On December 20, 2022, the U.S. Court of Appeals for the D.C. Circuit (“D.C. Circuit”) in Waterkeepers Chesapeake, et al. v. FERC vacated a FERC order approving the relicensing of the Conowingo Dam because FERC did not have the authority to issue the license under section 401 of the Clean Water Act (“CWA”). Specifically, the court found that FERC may only issue a license if the state issues a water quality certification for the dam or waives its right to do so. Here, the court emphasized that when the Maryland Department of Environment (“Department”) rescinded its water quality certification for the project subject to a settlement agreement, the recission did not constitute a waiver, and thus FERC did not have the authority to issue the dam’s new license under the act.
Conowingo Dam is located near the Chesapeake Bay on the Susquehanna River in Maryland and is operated by Constellation Energy Generation, LLC (“Constellation”). In 2014, Constellation submitted a certification request to the Department to obtain its CWA certification for the project. The Department issued the certification in 2018, and “required Constellation to develop a plan to reduce the amount of nitrogen and phosphorous in the dam’s discharge, improve fish and eel passage, make changes to the dam’s flow regime, control trash and debris, provide for monitoring, and undertake other measures for aquatic resource and habitat protection.” Constellation challenged these conditions, arguing that the conditions were “unprecedented” and “extraordinary” and requested review of the Department’s certification with the Department, Maryland federal and state court, and FERC. During the pendency of these proceedings, the Department and Constellation arrived at settlement: The Department would conditionally waive all rights it had to issue a water quality certification for the project only if FERC incorporated certain proposed license articles, which were developed as part of the settlement, into the project’s license.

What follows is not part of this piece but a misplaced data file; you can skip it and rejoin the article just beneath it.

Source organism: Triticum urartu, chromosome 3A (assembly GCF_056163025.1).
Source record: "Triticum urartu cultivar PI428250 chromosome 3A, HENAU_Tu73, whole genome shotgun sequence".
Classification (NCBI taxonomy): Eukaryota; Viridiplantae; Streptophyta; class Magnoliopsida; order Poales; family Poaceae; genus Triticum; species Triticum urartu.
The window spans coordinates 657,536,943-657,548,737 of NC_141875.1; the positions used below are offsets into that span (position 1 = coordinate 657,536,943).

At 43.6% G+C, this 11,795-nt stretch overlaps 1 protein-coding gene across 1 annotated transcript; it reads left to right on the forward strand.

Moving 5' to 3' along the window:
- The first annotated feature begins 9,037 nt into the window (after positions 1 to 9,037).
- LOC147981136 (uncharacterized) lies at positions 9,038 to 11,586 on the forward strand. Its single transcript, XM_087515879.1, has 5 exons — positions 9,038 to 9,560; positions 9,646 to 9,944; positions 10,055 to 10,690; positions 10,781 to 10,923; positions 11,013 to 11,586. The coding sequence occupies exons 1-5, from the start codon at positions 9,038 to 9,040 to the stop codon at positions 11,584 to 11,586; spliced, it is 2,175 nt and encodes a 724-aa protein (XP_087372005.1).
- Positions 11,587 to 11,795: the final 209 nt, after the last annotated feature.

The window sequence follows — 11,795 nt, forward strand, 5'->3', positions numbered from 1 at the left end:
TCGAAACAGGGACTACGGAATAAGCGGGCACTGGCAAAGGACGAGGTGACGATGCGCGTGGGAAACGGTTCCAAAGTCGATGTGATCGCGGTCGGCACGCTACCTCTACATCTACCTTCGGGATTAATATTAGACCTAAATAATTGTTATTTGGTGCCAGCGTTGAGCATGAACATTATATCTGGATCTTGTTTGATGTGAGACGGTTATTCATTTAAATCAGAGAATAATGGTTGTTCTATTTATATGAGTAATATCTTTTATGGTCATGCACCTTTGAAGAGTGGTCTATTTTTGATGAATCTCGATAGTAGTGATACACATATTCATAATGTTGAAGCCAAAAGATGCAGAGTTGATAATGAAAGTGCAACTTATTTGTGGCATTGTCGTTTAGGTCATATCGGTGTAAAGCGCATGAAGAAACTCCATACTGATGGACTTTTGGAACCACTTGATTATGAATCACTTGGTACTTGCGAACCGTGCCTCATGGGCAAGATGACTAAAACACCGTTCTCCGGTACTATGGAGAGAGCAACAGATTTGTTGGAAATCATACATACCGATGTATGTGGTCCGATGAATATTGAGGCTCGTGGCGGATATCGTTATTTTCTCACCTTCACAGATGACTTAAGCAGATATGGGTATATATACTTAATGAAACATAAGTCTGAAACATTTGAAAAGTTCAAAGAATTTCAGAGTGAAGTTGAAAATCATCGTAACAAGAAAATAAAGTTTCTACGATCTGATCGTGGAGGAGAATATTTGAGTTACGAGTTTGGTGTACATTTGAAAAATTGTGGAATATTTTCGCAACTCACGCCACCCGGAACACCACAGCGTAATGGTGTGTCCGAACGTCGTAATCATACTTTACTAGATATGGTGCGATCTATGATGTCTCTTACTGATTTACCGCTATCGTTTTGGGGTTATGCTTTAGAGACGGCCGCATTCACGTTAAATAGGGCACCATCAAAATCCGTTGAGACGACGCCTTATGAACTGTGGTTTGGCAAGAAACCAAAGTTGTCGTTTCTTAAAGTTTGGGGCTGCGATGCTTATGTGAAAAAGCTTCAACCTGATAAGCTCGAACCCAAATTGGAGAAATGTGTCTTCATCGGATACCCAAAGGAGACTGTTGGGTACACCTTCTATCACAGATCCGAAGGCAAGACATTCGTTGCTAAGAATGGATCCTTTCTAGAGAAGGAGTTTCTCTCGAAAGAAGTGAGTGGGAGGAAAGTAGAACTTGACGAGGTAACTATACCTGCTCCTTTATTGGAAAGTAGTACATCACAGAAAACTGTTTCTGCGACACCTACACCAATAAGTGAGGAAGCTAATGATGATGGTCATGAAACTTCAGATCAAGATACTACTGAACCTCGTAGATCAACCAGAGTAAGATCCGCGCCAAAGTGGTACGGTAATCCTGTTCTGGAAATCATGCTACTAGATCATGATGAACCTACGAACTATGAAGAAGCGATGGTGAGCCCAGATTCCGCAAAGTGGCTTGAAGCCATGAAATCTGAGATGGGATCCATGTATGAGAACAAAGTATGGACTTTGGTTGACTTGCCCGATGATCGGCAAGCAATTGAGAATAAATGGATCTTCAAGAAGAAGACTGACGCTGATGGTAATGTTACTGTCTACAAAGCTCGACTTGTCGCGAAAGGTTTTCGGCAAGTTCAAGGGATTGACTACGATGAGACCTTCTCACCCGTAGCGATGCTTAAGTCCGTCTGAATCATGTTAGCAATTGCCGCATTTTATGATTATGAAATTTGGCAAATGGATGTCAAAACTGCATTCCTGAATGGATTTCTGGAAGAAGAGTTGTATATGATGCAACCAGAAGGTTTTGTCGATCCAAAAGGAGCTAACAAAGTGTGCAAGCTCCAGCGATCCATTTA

In 2021, FERC issued a license for the project that adopted the settlement’s proposed license articles, but not the Department’s original 2018 water quality certification conditions. In response to FERC’s issuance of the license, environmental groups including Waterkeepers Chesapeake, Lower Susquehanna Riverkeeper Association, ShoreRivers, and Chesapeake Bay Foundation, (collectively, “Waterkeepers”), filed a petition for rehearing, arguing that the Department had no authority to retroactively waive its 2018 certification, and that FERC exceeded its authority under the CWA by issuing a license that failed to incorporate the conditions of the 2018 certification. In that proceeding, FERC held that the settlement agreement “makes clear” that the Department intended to waive its section 401 authority and nullify its 2018 certification if FERC approved the settlement and incorporated its proposed terms into the final license. FERC explained that the CWA does not prevent a state from affirmatively waiving its authority to issue a water quality certification. Thereafter, Waterkeepers filed a petition for review of FERC’s order with the D.C. Circuit.
The D.C. Circuit found in favor of the Waterkeepers and vacated FERC’s new license for the Conowingo Project. The court explained that under section 401(a)(1) of the CWA, FERC may only issue a license to a hydroelectric project if the state where the project is located certifies that the project will comply with the state’s water quality standards or waives its authority to do so. The D.C. Circuit found that under section 401(a)(1), a state may only waive its section 401 authority by (1) failing or (2) refusing to act on a request for certification within a reasonable period of time. Here, the court explained, the Department did not waive its section 401 authority before FERC issued the new license, nor did it fail or refuse to act. To the contrary, the Department issued the 2018 certification. Further, the court emphasized that the Department’s “backtracking” in the settlement agreement did not constitute a failure or refusal to act and thus did not qualify as a section 401 waiver.
Regarding remedy, FERC requested that the court remand the case without vacating the order to avoid the “disruptive consequences” of vacating a dam license. The D.C. Circuit disagreed and determined that vacatur was appropriate, explaining that the license was seriously deficient given that FERC had no statutory authority to issue the license. The court reasoned that while the vacatur may disrupt the current license, such disruption could be avoided through the issuance of interim annual licenses. As such, the court remanded the case to FERC to determine whether (1) the 2018 certification is invalid, which would require Constellation to request a new certification, or (2) the 2018 certification is valid, which would require FERC to issue a license incorporating the conditions of the 2018 certification. The Court concluded that either result would be in line with the CWA’s major goal of making the states the “prime bulwark in the effort to abate water pollution.”
A copy of the opinion can be found here.